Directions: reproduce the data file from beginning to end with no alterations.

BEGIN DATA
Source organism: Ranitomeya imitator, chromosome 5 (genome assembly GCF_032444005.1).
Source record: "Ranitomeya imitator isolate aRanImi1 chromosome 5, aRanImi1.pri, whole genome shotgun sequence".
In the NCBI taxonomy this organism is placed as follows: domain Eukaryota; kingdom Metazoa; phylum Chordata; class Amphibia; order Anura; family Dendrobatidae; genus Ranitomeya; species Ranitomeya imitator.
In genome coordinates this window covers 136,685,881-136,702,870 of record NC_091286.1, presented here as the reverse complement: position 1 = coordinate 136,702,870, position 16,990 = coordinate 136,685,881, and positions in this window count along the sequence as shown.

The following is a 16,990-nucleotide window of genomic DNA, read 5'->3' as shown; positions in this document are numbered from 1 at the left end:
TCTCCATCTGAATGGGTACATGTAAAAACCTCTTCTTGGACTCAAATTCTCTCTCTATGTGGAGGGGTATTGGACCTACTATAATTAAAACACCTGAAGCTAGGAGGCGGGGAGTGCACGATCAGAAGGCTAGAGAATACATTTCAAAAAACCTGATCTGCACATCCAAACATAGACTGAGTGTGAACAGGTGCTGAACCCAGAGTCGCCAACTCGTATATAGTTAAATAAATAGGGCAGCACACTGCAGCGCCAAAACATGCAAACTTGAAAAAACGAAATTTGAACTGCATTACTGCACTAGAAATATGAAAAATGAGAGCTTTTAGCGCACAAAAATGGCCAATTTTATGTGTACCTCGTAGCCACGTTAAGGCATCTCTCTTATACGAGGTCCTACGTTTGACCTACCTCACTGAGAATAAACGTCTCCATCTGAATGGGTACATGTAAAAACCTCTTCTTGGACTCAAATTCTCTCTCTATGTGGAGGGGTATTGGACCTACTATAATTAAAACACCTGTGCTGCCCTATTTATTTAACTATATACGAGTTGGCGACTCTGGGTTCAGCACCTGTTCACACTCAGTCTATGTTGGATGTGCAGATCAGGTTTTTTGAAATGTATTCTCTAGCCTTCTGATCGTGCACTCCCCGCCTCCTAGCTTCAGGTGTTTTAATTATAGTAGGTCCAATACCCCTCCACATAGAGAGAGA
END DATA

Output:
Source organism: Ranitomeya imitator, chromosome 5 (genome assembly GCF_032444005.1).
Source record: "Ranitomeya imitator isolate aRanImi1 chromosome 5, aRanImi1.pri, whole genome shotgun sequence".
In the NCBI taxonomy this organism is placed as follows: domain Eukaryota; kingdom Metazoa; phylum Chordata; class Amphibia; order Anura; family Dendrobatidae; genus Ranitomeya; species Ranitomeya imitator.
In genome coordinates this window covers 136,685,881-136,702,870 of record NC_091286.1, presented here as the reverse complement: position 1 = coordinate 136,702,870, position 16,990 = coordinate 136,685,881, and positions in this window count along the sequence as shown.

The following is a 16,990-nucleotide window of genomic DNA, read 5'->3' as shown; positions in this document are numbered from 1 at the left end:
TCTCCATCTGAATGGGTACATGTAAAAACCTCTTCTTGGACTCAAATTCTCTCTCTATGTGGAGGGGTATTGGACCTACTATAATTAAAACACCTGAAGCTAGGAGGCGGGGAGTGCACGATCAGAAGGCTAGAGAATACATTTCAAAAAACCTGATCTGCACATCCAAACATAGACTGAGTGTGAACAGGTGCTGAACCCAGAGTCGCCAACTCGTATATAGTTAAATAAATAGGGCAGCACACTGCAGCGCCAAAACATGCAAACTTGAAAAAACGAAATTTGAACTGCATTACTGCACTAGAAATATGAAAAATGAGAGCTTTTAGCGCACAAAAATGGCCAATTTTATGTGTACCTCGTAGCCACGTTAAGGCATCTCTCTTATACGAGGTCCTACGTTTGACCTACCTCACTGAGAATAAACGTCTCCATCTGAATGGGTACATGTAAAAACCTCTTCTTGGACTCAAATTCTCTCTCTATGTGGAGGGGTATTGGACCTACTATAATTAAAACACCTGTGCTGCCCTATTTATTTAACTATATACGAGTTGGCGACTCTGGGTTCAGCACCTGTTCACACTCAGTCTATGTTGGATGTGCAGATCAGGTTTTTTGAAATGTATTCTCTAGCCTTCTGATCGTGCACTCCCCGCCTCCTAGCTTCAGGTGTTTTAATTATAGTAGGTCCAATACCCCTCCACATAGAGAGAGA